Here are three things to watch in the Arizona Wildcats’ game vs. Oregon at Arizona Stadium (Saturday, 7:30 p.m., ESPN), plus a score prediction and some pertinent preview links:
1. THE RETURN OF TATE
First of all, we don’t know if this is going to happen for sure. If it does, it can be interpreted in two ways. The first is in the literal sense: Khalil Tate returning to the lineup after sitting out last week and most of the previous week because of an ankle injury. But even if Tate is back, it doesn’t mean he’s back. You’d like to think the time off will do him some good, that his ankle will feel better, that he’ll be determined to finish the season on an uptick. But would you bet on that happening based on what we’ve seen so far? I heard from a source that when Tate returned to practice Monday, he had a different demeanor; he was more serious than he’d been at any previous point this season. That’s a good sign. But doing it in a game — with live tackling — is a different story. This is an important juncture in Tate’s UA career. This coaching staff hasn’t seen the 2017 version of Tate. Whatever equity he had built up is all but gone. If he gets hurt again and/or doesn’t play well down the stretch, will he be Arizona’s quarterback in 2019? It’s a legit question.
2. KEEP ON RUNNING
This isn’t the first time I’ve stressed this point: The Wildcats must find a way to run the ball effectively. It happened in the second half last week at UCLA; Arizona gained 190 of its 289 rushing yards after halftime. There’s a caveat, though: The Bruins aren’t very good at stopping the run. Utah steamrolled them for 325 yards Friday night. Oregon represents a much tougher test. The Ducks rank second in the Pac-12 in run defense, allowing 116.3 yards per game and 3.2 yards per attempt. Only two teams have rushed the ball effectively against Oregon: Cal (41 carries, 241 yards) and Washington (45-194). Bear in mind, however, that more than half the Golden Bears’ yards came courtesy of quarterback Brandon McIlwain. Tate is capable of such a performance, but we haven’t seen anything like that from him this year. If Arizona does run the ball well, it’s more likely to be a conventional approach. J.J. Taylor and Gary Brightwell are more than capable, and the offensive line — even without Layth Friekh — showed promising signs last week. The effects would be obvious: keeping the dangerous Oregon offense off the field and its dinged-up defense on it. Washington State possessed the ball for 33 minutes, 25 seconds last week.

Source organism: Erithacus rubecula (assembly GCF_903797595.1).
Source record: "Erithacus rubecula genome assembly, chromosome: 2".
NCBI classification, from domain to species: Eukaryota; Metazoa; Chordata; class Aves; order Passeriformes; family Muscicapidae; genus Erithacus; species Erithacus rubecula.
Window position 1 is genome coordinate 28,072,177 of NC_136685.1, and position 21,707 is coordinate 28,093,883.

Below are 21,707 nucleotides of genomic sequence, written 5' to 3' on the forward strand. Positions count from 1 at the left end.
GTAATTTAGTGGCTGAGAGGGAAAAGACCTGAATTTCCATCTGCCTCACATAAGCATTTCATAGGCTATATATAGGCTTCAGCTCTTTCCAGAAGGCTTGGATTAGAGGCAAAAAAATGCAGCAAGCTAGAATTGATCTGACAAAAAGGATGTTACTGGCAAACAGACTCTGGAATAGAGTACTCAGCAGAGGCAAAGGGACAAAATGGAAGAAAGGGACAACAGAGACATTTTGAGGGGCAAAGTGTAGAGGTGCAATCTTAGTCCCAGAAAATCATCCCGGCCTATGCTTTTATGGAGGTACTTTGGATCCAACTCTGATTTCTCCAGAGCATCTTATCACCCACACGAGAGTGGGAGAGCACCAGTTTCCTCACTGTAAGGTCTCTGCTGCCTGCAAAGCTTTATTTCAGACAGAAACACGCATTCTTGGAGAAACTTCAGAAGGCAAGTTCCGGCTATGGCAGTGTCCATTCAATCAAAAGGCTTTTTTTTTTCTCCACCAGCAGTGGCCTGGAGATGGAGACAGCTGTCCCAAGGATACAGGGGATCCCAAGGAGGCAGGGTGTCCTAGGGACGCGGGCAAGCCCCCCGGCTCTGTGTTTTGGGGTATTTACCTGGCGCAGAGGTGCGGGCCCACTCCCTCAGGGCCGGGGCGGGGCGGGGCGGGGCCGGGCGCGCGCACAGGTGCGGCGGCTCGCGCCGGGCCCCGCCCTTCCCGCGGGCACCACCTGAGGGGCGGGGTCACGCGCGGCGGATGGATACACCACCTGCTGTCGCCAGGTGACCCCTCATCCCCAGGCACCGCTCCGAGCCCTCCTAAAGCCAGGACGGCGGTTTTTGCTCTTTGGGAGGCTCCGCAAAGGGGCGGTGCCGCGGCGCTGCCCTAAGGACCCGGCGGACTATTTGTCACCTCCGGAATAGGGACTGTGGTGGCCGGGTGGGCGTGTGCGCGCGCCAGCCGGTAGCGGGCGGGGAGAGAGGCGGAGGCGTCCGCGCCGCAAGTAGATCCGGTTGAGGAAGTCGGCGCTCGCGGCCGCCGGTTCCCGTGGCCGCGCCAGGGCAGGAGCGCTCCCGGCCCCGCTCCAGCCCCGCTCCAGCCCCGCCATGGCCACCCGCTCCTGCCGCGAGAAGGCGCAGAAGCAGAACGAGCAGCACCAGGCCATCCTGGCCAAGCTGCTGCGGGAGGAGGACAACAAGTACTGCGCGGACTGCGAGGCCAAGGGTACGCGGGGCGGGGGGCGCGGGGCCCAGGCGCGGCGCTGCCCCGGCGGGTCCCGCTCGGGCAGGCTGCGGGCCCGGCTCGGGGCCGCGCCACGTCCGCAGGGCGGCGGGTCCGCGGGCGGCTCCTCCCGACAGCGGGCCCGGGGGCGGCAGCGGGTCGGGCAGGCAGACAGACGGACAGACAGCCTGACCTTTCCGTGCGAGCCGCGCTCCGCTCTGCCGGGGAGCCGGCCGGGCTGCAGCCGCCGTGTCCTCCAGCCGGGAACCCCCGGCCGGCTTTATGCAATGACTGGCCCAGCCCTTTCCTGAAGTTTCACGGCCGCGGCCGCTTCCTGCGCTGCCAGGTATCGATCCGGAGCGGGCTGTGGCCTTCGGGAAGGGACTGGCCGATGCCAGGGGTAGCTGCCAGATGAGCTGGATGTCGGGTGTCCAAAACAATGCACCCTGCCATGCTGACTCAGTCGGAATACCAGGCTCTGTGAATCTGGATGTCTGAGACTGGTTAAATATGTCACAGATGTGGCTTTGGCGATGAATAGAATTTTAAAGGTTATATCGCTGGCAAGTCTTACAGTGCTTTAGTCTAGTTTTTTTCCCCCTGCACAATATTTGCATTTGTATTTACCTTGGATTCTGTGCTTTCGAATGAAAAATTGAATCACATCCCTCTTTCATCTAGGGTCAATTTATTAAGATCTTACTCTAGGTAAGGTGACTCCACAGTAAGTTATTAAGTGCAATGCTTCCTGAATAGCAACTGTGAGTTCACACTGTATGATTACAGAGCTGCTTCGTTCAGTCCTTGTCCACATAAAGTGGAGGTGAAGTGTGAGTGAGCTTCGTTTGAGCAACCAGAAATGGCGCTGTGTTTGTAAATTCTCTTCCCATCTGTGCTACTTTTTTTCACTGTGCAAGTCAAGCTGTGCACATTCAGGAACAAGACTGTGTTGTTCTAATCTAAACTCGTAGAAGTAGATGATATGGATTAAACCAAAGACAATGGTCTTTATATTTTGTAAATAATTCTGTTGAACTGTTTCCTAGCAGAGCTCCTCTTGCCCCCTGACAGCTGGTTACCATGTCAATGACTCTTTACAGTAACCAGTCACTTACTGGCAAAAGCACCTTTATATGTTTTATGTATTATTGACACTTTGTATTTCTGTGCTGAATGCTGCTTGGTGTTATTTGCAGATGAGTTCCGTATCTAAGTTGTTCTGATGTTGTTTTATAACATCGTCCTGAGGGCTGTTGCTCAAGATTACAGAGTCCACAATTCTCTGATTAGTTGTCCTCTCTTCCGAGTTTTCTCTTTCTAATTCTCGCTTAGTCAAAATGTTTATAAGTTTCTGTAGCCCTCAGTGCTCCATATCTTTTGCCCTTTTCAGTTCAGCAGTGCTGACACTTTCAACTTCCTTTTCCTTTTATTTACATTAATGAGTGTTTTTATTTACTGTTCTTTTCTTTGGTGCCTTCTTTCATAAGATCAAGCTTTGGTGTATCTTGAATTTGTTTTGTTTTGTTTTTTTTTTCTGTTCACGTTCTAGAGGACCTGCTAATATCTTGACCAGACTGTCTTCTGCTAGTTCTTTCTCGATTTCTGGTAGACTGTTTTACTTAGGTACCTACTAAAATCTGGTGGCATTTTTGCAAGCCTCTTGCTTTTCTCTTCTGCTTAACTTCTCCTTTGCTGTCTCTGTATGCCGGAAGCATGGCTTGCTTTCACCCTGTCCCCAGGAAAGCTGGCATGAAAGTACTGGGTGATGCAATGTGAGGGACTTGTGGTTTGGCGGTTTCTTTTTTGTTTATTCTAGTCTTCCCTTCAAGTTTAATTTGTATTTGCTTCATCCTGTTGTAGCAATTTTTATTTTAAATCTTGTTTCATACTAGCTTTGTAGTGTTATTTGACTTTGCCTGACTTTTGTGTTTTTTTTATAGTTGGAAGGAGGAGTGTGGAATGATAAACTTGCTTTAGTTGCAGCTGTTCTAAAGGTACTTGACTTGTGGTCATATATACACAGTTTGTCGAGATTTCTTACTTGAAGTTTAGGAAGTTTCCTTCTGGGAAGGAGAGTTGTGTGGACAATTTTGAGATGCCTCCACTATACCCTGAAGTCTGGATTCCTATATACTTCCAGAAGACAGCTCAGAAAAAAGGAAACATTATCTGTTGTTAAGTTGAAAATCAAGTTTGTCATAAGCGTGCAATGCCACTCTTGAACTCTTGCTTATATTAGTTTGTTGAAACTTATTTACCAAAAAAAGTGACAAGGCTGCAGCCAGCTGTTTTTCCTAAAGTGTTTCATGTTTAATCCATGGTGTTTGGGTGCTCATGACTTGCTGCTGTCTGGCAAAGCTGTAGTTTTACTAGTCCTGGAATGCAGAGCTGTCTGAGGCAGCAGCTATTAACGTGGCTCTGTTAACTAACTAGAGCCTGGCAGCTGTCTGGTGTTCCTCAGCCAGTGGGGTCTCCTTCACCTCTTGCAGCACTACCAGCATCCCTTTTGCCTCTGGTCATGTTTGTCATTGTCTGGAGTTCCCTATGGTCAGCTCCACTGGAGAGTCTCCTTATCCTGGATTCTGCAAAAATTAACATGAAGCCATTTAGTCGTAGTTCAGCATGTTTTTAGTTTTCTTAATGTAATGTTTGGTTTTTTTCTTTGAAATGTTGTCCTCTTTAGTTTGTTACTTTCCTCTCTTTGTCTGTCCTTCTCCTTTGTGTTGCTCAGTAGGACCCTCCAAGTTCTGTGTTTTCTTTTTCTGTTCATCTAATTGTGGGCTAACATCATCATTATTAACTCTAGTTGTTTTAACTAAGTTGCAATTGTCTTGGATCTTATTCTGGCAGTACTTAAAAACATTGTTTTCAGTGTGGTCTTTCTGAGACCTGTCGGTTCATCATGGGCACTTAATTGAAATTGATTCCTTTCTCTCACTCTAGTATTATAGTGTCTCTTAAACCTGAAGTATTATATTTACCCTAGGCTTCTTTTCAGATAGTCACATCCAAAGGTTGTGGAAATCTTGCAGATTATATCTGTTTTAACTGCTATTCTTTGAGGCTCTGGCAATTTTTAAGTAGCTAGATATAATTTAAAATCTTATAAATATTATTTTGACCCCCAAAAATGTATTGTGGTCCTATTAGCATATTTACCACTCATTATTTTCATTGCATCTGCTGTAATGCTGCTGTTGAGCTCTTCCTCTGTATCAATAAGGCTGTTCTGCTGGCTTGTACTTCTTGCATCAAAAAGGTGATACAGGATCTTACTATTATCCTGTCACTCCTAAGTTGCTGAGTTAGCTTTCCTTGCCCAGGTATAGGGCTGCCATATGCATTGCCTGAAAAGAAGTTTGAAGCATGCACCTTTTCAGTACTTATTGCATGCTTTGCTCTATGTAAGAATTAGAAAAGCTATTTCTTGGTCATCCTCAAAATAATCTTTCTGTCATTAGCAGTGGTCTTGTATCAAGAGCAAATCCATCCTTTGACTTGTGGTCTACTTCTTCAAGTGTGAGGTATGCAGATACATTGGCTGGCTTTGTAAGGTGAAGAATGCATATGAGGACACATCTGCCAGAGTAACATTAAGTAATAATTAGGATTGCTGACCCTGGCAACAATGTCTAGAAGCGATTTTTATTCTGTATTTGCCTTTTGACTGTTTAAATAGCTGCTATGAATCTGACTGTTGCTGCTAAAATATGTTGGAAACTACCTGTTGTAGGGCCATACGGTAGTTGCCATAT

3. UPSET WATCH?
If Arizona unexpectedly upsets Oregon, it wouldn’t be unprecedented. It happened in back-to-back years not that long ago. In 2013, the Wildcats blasted the fifth-ranked Ducks 42-16. Ka’Deem Carey rushed for 206 yards and four touchdowns — on 48 carries! — and B.J. Denker was nearly perfect, completing 19 of 22 passes for 178 yards with two touchdowns and no picks. Less than a year later, Arizona upended second-ranked Oregon 31-24 in Eugene. Scooby Wright famously clinched the game with a strip-sack of Marcus Mariota. If you think this UA team is incapable of something like that, consider this: In ’13, the Wildcats were 18.5-point underdogs; in ’14, they were 21.5-point ’dogs. The spread tonight is 9.5. It’s not impossible. It’ll take something unusual, to be sure. Turnovers. A big special-teams play. A fast start by Arizona. The Wildcats should be inspired. The 1998 team will be in the house for homecoming. That team thumped Oregon 38-3.
FINAL SCORE: Oregon 35, Arizona 21